3. Adding in a pump before the nozzle in an attempt to build more pressure for the inlet (currently 25 psi) for a greater overall decrease in pressure, thus more suction.

    I am looking either for ways to replace this system or comments on improving the current venturi system or whether you think my ideas would really be enough to make a significant difference.


    Thanks,

    ~Tucker
     
  2. jcsd
  3. Jun 23, 2012 #2

    Danger

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    Welcome to PF, Tucker.
    I'm sorry that it took this long for me to respond, but I frankly had not a clue about your problem until just now.
    Would it be practical (or even possible) for you to mount your source bag on a warehouse-quality forklift or scissor jack and simply lift it high enough to make your vacuum adequate?
     
  4. Jun 25, 2012 #3
    Its not the distance that is the problem, even if the tank was 2 feet away instead of 20 or so it is still pumping at the same rate due to the flow of the venturi system. Its just the actual suction power from the vacuum needs to be increased. I am currently looking at a by pass differential system that should help decrease pressure even further for suction... unfortunatly dealing with these damn sales representatives is a pain in the @$$... emails get repsonces take days for them.
     
  5. Jun 25, 2012 #4

    Danger

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    I see... sort of. It's a bit beyond my abilities.

    Okay, that was a lie. It's way beyond my abilities. :redface:
     
  6. Jun 25, 2012 #5
    I'm not sure I understand your delivery system? So you suck it up with the Venturi, it gets mixed with the water, then what?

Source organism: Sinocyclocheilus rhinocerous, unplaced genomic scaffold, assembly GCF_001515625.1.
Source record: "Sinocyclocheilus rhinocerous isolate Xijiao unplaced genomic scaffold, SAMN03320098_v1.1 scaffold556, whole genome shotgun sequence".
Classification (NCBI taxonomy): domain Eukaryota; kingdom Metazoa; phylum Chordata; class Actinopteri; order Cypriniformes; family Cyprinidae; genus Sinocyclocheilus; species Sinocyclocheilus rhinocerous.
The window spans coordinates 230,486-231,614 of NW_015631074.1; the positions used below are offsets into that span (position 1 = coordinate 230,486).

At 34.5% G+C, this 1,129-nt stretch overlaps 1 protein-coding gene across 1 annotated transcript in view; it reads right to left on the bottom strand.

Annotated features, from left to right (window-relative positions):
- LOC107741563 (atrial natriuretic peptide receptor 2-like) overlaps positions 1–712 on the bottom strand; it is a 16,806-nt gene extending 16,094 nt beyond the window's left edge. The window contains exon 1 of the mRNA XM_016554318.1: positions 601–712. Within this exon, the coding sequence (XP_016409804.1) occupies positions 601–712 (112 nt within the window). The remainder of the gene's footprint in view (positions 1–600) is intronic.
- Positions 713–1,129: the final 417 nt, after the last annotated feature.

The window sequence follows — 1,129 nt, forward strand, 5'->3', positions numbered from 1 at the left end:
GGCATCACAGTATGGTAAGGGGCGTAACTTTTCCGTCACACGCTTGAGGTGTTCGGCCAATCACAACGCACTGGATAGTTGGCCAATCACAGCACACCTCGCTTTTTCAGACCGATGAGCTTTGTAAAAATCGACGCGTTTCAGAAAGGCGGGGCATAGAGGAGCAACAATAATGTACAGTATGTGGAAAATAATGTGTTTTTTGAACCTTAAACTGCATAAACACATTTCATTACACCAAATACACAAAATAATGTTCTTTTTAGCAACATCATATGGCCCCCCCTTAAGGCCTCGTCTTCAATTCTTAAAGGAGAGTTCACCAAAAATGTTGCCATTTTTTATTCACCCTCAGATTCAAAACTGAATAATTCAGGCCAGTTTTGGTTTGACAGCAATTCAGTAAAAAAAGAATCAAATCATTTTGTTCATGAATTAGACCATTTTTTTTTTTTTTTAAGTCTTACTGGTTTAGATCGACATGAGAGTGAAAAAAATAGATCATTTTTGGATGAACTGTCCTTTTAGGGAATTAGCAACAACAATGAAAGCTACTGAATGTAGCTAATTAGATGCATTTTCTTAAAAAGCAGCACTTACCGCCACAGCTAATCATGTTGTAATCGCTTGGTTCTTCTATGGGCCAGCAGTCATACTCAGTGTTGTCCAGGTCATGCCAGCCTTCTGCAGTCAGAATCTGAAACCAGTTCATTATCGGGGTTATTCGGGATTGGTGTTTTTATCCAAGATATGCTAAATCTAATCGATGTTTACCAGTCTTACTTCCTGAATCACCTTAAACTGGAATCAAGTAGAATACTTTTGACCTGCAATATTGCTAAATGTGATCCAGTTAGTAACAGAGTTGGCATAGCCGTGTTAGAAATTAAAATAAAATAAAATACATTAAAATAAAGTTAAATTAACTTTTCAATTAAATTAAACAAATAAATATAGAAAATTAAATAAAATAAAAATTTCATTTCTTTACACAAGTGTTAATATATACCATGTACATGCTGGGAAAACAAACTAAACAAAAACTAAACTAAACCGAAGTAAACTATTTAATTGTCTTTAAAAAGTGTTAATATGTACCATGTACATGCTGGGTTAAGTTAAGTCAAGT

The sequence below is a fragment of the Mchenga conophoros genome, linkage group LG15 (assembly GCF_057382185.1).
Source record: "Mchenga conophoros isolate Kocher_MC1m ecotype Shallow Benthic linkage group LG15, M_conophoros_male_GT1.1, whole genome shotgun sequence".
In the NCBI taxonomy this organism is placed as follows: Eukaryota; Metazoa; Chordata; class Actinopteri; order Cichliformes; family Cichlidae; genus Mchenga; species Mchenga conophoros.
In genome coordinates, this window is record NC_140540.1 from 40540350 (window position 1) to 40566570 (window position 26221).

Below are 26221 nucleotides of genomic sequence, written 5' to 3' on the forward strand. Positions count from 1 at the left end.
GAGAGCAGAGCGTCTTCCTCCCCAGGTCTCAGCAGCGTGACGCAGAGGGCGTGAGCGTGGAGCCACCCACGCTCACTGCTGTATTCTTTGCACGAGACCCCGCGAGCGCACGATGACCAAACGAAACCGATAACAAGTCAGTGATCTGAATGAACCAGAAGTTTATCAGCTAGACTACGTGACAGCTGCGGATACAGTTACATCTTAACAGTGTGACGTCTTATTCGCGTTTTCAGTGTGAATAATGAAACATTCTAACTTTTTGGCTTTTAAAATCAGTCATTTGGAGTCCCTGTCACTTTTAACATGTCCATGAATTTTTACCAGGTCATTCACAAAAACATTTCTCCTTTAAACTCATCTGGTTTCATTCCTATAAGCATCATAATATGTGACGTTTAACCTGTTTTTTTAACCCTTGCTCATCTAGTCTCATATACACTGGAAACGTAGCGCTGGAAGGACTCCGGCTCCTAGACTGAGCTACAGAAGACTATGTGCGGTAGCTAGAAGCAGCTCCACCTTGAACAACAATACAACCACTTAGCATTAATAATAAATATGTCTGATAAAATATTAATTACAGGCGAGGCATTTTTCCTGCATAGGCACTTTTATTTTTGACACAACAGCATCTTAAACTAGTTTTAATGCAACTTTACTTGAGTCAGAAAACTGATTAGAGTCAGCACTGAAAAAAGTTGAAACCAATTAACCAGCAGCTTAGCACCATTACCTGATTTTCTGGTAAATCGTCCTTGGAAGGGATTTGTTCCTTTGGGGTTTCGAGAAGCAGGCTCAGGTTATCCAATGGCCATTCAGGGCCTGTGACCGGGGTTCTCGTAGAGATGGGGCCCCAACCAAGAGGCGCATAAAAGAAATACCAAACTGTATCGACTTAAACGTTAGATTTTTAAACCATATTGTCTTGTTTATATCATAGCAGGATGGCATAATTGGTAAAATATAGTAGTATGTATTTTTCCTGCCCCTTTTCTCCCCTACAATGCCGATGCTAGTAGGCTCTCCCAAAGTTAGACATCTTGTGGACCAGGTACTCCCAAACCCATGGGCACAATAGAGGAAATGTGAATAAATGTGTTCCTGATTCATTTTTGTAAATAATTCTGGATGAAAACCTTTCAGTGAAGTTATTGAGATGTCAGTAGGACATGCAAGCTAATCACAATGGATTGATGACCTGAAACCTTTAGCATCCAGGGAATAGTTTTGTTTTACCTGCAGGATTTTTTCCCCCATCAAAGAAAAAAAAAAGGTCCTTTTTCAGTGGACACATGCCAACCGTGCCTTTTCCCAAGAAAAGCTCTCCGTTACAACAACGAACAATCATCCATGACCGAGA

Where does your venturi discharge?
     
  7. Jun 25, 2012 #6

    Danger

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    Hmmm...
    I just had a thought that is probably useless. Would it do any good to swap your working fluid? I'm thinking of maybe using something like methanol or isopropyl alcohol instead of water. You would still have the moisturizing factor, but with less mass to resist the airflow.
    Again, that's just a beer-induced idea that might have no validity.
     
  8. Jun 25, 2012 #7
    Well, you don't want to saturate your PAC with either of those things before it even hits the process...
     
  9. Jun 25, 2012 #8

    Danger

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    Unless I totally misinterpreted the original post, there is no "process". Isn't this just a carbon filtration system?
     
  10. Jun 26, 2012 #9
    It gets sucked up with the venturi and in the process mixed with the water and is then dumped into the mixing tank what i said earlier was 20 feet but is prob more closer to 15 feet. Then more what and other ingredients are put into the mixing tank together.

    So just to make sure we are clear the carbon is sucked up by the venturi and mixed with water. This water/carbon mix is sent directly into the mixing tank from there.